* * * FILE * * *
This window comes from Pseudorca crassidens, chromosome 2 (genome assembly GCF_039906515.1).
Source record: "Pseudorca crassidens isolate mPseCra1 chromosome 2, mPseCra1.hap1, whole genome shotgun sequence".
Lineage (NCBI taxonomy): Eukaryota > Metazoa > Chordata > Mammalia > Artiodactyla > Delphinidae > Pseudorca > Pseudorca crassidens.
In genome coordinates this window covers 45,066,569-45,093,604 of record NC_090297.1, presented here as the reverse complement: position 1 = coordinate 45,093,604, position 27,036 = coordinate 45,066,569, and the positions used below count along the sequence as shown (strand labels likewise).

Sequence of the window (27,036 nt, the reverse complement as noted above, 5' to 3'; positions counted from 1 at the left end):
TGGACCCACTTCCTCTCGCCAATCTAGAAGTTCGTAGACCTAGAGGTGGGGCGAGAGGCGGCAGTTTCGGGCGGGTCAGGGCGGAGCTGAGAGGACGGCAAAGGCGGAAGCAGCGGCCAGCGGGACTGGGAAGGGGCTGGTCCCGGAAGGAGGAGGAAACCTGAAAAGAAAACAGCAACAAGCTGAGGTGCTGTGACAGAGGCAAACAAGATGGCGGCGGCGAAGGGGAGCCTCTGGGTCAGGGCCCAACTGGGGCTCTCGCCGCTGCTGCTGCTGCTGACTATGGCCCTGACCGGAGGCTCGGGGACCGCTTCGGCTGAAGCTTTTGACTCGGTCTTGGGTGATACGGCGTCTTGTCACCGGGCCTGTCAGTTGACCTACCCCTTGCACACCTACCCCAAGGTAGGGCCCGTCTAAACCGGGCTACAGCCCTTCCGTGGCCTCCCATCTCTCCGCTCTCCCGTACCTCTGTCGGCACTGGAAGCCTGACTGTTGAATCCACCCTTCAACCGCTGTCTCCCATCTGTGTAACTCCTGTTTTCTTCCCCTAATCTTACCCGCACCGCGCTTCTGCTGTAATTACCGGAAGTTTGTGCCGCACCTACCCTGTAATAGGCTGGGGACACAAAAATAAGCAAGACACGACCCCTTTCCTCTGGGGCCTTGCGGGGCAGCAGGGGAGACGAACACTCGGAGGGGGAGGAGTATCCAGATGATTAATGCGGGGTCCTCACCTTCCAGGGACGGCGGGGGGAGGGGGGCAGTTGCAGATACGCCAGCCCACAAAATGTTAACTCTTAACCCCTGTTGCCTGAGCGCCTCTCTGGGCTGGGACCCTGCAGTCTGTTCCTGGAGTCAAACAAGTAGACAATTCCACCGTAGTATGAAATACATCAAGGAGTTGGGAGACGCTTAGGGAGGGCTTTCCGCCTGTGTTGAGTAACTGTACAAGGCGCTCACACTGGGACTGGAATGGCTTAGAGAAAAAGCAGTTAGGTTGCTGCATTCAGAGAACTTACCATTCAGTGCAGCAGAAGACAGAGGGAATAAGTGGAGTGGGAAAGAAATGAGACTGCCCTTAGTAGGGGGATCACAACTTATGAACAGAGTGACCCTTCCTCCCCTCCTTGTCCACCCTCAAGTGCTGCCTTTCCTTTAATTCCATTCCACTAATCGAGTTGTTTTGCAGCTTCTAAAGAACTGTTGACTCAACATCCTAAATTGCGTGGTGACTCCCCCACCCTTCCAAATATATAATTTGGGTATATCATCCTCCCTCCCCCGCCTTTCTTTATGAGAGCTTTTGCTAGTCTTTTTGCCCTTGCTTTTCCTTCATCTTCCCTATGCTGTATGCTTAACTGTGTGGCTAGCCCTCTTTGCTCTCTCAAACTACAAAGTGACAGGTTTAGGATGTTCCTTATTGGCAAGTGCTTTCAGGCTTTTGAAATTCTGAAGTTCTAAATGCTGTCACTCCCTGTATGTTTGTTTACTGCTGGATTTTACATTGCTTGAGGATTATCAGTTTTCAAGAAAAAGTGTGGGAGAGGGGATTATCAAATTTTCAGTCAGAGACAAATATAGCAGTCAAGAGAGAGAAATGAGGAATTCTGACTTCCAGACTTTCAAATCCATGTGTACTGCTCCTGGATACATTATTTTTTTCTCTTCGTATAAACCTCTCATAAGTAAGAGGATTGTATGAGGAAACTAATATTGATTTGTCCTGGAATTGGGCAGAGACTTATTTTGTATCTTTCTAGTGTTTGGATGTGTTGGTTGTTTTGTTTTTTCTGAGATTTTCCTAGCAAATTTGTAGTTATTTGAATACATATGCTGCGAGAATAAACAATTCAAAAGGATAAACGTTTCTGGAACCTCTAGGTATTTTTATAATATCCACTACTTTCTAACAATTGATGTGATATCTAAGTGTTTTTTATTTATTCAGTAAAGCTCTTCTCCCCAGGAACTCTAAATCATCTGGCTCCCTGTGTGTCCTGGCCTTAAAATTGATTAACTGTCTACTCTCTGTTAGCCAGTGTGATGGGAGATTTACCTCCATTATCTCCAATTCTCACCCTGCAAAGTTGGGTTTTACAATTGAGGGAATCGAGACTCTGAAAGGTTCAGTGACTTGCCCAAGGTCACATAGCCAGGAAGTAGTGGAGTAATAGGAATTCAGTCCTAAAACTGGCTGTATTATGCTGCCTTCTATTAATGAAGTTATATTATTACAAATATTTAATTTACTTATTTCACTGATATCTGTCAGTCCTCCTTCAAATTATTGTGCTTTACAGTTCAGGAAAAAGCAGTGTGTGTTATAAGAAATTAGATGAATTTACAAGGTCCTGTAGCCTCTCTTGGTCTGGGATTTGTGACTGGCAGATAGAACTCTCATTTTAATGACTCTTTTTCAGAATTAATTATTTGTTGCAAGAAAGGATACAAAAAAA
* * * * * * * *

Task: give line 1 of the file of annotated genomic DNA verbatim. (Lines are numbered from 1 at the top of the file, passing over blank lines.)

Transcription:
This window comes from Pseudorca crassidens, chromosome 2 (genome assembly GCF_039906515.1).